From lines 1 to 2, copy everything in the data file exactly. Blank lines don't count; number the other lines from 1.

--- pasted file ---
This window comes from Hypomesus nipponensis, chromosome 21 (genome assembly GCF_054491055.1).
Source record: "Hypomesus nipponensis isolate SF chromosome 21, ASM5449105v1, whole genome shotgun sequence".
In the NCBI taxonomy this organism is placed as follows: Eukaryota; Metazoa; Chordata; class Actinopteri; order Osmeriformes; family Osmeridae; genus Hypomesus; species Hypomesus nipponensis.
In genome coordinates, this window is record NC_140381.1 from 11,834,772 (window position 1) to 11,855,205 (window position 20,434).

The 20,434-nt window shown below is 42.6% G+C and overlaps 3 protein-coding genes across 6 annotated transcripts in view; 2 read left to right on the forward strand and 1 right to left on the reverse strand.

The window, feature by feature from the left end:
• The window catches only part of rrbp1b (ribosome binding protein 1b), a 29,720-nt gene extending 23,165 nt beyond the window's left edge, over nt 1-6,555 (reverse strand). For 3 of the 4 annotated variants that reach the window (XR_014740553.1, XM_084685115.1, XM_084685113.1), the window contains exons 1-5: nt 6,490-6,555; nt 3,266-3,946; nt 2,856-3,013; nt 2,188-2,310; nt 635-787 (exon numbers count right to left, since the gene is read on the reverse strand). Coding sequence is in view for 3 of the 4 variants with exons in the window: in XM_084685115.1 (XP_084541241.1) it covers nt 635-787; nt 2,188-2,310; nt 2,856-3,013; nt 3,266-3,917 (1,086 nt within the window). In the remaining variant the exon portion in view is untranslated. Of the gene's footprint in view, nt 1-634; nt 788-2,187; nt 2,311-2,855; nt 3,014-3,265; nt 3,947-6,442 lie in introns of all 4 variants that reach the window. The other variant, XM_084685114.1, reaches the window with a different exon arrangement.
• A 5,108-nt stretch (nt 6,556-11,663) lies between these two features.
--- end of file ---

This window comes from Hypomesus nipponensis, chromosome 21 (genome assembly GCF_054491055.1).
Source record: "Hypomesus nipponensis isolate SF chromosome 21, ASM5449105v1, whole genome shotgun sequence".